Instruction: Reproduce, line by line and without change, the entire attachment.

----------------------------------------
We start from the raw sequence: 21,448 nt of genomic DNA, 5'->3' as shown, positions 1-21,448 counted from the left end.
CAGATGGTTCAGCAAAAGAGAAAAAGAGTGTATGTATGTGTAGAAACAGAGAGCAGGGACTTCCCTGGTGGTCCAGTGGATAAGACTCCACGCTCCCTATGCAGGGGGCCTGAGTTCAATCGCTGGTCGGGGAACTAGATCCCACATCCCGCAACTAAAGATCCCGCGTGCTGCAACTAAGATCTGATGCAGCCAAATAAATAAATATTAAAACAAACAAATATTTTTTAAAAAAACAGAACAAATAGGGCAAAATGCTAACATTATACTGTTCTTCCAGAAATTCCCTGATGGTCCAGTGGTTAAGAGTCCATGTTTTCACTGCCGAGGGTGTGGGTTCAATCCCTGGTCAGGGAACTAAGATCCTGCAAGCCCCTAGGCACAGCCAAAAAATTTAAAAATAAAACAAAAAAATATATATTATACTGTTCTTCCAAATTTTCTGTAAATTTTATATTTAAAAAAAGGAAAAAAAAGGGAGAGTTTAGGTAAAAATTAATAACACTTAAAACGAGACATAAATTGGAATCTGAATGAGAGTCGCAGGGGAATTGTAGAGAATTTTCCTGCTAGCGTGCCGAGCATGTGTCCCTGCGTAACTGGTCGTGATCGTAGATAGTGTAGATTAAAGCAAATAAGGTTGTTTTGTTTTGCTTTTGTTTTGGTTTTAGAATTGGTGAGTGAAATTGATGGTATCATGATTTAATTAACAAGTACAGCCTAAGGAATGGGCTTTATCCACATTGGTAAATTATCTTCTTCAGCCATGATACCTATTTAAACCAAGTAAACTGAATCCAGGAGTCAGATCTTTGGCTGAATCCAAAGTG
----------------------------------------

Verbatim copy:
We start from the raw sequence: 21,448 nt of genomic DNA, 5'->3' as shown, positions 1-21,448 counted from the left end.
CAGATGGTTCAGCAAAAGAGAAAAAGAGTGTATGTATGTGTAGAAACAGAGAGCAGGGACTTCCCTGGTGGTCCAGTGGATAAGACTCCACGCTCCCTATGCAGGGGGCCTGAGTTCAATCGCTGGTCGGGGAACTAGATCCCACATCCCGCAACTAAAGATCCCGCGTGCTGCAACTAAGATCTGATGCAGCCAAATAAATAAATATTAAAACAAACAAATATTTTTTAAAAAAACAGAACAAATAGGGCAAAATGCTAACATTATACTGTTCTTCCAGAAATTCCCTGATGGTCCAGTGGTTAAGAGTCCATGTTTTCACTGCCGAGGGTGTGGGTTCAATCCCTGGTCAGGGAACTAAGATCCTGCAAGCCCCTAGGCACAGCCAAAAAATTTAAAAATAAAACAAAAAAATATATATTATACTGTTCTTCCAAATTTTCTGTAAATTTTATATTTAAAAAAAGGAAAAAAAAGGGAGAGTTTAGGTAAAAATTAATAACACTTAAAACGAGACATAAATTGGAATCTGAATGAGAGTCGCAGGGGAATTGTAGAGAATTTTCCTGCTAGCGTGCCGAGCATGTGTCCCTGCGTAACTGGTCGTGATCGTAGATAGTGTAGATTAAAGCAAATAAGGTTGTTTTGTTTTGCTTTTGTTTTGGTTTTAGAATTGGTGAGTGAAATTGATGGTATCATGATTTAATTAACAAGTACAGCCTAAGGAATGGGCTTTATCCACATTGGTAAATTATCTTCTTCAGCCATGATACCTATTTAAACCAAGTAAACTGAATCCAGGAGTCAGATCTTTGGCTGAATCCAAAGTG